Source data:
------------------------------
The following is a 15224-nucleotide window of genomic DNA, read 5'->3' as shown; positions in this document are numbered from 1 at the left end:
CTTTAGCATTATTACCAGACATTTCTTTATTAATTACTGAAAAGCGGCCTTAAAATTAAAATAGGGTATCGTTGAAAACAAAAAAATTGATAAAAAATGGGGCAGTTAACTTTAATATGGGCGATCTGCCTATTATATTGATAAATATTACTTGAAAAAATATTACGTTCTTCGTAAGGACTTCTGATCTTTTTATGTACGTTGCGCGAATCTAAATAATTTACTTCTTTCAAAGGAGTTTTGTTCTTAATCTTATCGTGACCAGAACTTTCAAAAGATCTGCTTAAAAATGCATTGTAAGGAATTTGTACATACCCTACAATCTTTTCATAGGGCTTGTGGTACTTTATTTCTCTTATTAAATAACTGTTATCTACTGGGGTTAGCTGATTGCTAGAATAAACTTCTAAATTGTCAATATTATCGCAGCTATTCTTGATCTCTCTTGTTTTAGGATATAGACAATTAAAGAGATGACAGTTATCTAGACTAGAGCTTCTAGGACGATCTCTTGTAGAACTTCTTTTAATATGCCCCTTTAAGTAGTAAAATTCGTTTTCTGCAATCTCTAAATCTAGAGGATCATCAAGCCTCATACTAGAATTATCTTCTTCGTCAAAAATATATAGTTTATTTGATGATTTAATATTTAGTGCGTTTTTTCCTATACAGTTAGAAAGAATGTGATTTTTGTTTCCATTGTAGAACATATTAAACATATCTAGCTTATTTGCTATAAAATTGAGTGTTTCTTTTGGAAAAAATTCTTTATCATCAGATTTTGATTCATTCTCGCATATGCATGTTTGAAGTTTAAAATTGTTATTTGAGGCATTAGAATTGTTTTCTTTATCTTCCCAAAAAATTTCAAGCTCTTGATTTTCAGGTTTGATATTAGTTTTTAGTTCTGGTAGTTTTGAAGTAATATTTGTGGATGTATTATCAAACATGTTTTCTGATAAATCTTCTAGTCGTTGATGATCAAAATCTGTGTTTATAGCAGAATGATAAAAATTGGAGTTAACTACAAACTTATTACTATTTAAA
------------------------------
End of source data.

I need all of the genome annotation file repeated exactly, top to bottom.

The following is a 15224-nucleotide window of genomic DNA, read 5'->3' as shown; positions in this document are numbered from 1 at the left end:
CTTTAGCATTATTACCAGACATTTCTTTATTAATTACTGAAAAGCGGCCTTAAAATTAAAATAGGGTATCGTTGAAAACAAAAAAATTGATAAAAAATGGGGCAGTTAACTTTAATATGGGCGATCTGCCTATTATATTGATAAATATTACTTGAAAAAATATTACGTTCTTCGTAAGGACTTCTGATCTTTTTATGTACGTTGCGCGAATCTAAATAATTTACTTCTTTCAAAGGAGTTTTGTTCTTAATCTTATCGTGACCAGAACTTTCAAAAGATCTGCTTAAAAATGCATTGTAAGGAATTTGTACATACCCTACAATCTTTTCATAGGGCTTGTGGTACTTTATTTCTCTTATTAAATAACTGTTATCTACTGGGGTTAGCTGATTGCTAGAATAAACTTCTAAATTGTCAATATTATCGCAGCTATTCTTGATCTCTCTTGTTTTAGGATATAGACAATTAAAGAGATGACAGTTATCTAGACTAGAGCTTCTAGGACGATCTCTTGTAGAACTTCTTTTAATATGCCCCTTTAAGTAGTAAAATTCGTTTTCTGCAATCTCTAAATCTAGAGGATCATCAAGCCTCATACTAGAATTATCTTCTTCGTCAAAAATATATAGTTTATTTGATGATTTAATATTTAGTGCGTTTTTTCCTATACAGTTAGAAAGAATGTGATTTTTGTTTCCATTGTAGAACATATTAAACATATCTAGCTTATTTGCTATAAAATTGAGTGTTTCTTTTGGAAAAAATTCTTTATCATCAGATTTTGATTCATTCTCGCATATGCATGTTTGAAGTTTAAAATTGTTATTTGAGGCATTAGAATTGTTTTCTTTATCTTCCCAAAAAATTTCAAGCTCTTGATTTTCAGGTTTGATATTAGTTTTTAGTTCTGGTAGTTTTGAAGTAATATTTGTGGATGTATTATCAAACATGTTTTCTGATAAATCTTCTAGTCGTTGATGATCAAAATCTGTGTTTATAGCAGAATGATAAAAATTGGAGTTAACTACAAACTTATTACTATTTAAA